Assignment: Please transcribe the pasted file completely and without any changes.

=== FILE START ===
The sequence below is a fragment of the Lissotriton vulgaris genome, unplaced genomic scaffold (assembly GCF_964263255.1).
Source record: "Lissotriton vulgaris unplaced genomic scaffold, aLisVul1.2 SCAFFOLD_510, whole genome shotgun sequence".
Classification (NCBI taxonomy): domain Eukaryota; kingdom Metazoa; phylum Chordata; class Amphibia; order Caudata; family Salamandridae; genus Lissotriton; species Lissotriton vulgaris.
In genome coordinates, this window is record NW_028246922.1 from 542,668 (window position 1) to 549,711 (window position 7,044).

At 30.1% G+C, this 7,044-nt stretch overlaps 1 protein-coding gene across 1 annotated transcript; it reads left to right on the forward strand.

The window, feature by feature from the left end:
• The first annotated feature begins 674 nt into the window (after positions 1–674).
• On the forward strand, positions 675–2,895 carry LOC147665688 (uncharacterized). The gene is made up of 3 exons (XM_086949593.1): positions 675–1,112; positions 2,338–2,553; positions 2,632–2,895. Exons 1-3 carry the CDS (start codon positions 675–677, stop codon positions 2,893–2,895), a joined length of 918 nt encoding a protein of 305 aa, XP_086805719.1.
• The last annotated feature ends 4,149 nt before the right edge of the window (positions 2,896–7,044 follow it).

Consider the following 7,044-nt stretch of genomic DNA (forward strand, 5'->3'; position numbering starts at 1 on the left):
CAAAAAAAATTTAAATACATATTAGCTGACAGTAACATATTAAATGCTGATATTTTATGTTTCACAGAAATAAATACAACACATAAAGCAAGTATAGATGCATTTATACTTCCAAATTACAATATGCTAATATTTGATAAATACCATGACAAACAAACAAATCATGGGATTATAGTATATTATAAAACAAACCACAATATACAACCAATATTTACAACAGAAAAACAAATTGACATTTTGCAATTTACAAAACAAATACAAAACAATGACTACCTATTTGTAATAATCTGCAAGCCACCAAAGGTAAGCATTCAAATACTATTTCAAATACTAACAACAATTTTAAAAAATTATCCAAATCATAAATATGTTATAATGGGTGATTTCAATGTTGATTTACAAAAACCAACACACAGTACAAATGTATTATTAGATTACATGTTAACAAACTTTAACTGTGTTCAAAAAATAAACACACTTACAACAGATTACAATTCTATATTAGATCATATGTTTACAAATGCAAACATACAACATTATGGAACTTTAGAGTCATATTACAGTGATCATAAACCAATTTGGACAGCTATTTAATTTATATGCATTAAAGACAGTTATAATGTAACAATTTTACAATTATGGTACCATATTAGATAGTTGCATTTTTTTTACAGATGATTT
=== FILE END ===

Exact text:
The sequence below is a fragment of the Lissotriton vulgaris genome, unplaced genomic scaffold (assembly GCF_964263255.1).
Source record: "Lissotriton vulgaris unplaced genomic scaffold, aLisVul1.2 SCAFFOLD_510, whole genome shotgun sequence".
Classification (NCBI taxonomy): domain Eukaryota; kingdom Metazoa; phylum Chordata; class Amphibia; order Caudata; family Salamandridae; genus Lissotriton; species Lissotriton vulgaris.
In genome coordinates, this window is record NW_028246922.1 from 542,668 (window position 1) to 549,711 (window position 7,044).

At 30.1% G+C, this 7,044-nt stretch overlaps 1 protein-coding gene across 1 annotated transcript; it reads left to right on the forward strand.

The window, feature by feature from the left end:
• The first annotated feature begins 674 nt into the window (after positions 1–674).
• On the forward strand, positions 675–2,895 carry LOC147665688 (uncharacterized). The gene is made up of 3 exons (XM_086949593.1): positions 675–1,112; positions 2,338–2,553; positions 2,632–2,895. Exons 1-3 carry the CDS (start codon positions 675–677, stop codon positions 2,893–2,895), a joined length of 918 nt encoding a protein of 305 aa, XP_086805719.1.
• The last annotated feature ends 4,149 nt before the right edge of the window (positions 2,896–7,044 follow it).

Consider the following 7,044-nt stretch of genomic DNA (forward strand, 5'->3'; position numbering starts at 1 on the left):
CAAAAAAAATTTAAATACATATTAGCTGACAGTAACATATTAAATGCTGATATTTTATGTTTCACAGAAATAAATACAACACATAAAGCAAGTATAGATGCATTTATACTTCCAAATTACAATATGCTAATATTTGATAAATACCATGACAAACAAACAAATCATGGGATTATAGTATATTATAAAACAAACCACAATATACAACCAATATTTACAACAGAAAAACAAATTGACATTTTGCAATTTACAAAACAAATACAAAACAATGACTACCTATTTGTAATAATCTGCAAGCCACCAAAGGTAAGCATTCAAATACTATTTCAAATACTAACAACAATTTTAAAAAATTATCCAAATCATAAATATGTTATAATGGGTGATTTCAATGTTGATTTACAAAAACCAACACACAGTACAAATGTATTATTAGATTACATGTTAACAAACTTTAACTGTGTTCAAAAAATAAACACACTTACAACAGATTACAATTCTATATTAGATCATATGTTTACAAATGCAAACATACAACATTATGGAACTTTAGAGTCATATTACAGTGATCATAAACCAATTTGGACAGCTATTTAATTTATATGCATTAAAGACAGTTATAATGTAACAATTTTACAATTATGGTACCATATTAGATAGTTGCATTTTTTTTACAGATGATTT